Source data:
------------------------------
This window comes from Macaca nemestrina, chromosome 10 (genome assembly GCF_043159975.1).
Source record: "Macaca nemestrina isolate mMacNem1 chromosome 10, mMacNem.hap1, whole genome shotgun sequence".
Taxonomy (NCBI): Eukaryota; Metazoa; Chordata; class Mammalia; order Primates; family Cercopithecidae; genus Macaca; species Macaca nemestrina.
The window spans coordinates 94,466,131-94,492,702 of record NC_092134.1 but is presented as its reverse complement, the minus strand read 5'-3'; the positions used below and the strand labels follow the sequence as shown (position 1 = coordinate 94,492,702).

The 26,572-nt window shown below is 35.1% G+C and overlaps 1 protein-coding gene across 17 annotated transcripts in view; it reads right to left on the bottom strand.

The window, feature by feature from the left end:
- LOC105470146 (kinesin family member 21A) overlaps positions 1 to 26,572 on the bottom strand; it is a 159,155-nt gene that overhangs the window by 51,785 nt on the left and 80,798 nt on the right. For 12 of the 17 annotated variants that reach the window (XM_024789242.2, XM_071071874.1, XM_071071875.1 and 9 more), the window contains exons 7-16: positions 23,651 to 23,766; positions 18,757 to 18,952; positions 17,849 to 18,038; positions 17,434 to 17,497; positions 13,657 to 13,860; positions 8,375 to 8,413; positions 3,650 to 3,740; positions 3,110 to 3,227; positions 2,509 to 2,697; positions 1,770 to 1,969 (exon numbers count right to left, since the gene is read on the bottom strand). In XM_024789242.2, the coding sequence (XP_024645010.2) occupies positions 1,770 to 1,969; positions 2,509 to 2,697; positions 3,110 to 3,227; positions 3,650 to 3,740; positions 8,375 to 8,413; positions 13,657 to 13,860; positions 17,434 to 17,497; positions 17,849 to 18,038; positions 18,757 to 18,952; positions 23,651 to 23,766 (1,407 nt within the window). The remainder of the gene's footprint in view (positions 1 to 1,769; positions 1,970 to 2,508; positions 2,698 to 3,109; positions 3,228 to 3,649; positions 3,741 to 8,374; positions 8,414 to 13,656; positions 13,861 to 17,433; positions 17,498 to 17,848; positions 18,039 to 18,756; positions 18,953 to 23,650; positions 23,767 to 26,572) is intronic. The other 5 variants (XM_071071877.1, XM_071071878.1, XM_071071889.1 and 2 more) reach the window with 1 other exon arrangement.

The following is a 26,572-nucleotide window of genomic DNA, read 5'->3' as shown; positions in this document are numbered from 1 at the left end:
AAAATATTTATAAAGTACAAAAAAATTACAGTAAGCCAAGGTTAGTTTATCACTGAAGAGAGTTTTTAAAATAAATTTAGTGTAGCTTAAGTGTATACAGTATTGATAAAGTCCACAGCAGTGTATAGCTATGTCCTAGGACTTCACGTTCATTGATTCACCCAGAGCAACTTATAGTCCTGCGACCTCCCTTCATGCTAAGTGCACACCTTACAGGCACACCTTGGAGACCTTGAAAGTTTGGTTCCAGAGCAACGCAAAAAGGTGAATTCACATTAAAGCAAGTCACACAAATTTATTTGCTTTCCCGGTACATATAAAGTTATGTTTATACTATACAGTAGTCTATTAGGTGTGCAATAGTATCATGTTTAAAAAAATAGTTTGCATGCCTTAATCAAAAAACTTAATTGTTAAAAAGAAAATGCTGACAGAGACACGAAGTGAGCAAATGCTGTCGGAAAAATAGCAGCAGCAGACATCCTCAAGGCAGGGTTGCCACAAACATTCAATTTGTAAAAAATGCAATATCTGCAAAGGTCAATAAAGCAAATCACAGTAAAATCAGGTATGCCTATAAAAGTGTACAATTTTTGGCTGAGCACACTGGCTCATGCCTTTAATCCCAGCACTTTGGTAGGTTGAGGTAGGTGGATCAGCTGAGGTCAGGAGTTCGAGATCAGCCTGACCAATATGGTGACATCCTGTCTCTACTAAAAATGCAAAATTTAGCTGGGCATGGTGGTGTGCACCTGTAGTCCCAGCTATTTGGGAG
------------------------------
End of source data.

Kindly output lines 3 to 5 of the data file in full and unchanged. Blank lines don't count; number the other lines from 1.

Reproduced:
Taxonomy (NCBI): Eukaryota; Metazoa; Chordata; class Mammalia; order Primates; family Cercopithecidae; genus Macaca; species Macaca nemestrina.
The window spans coordinates 94,466,131-94,492,702 of record NC_092134.1 but is presented as its reverse complement, the minus strand read 5'-3'; the positions used below and the strand labels follow the sequence as shown (position 1 = coordinate 94,492,702).

The 26,572-nt window shown below is 35.1% G+C and overlaps 1 protein-coding gene across 17 annotated transcripts in view; it reads right to left on the bottom strand.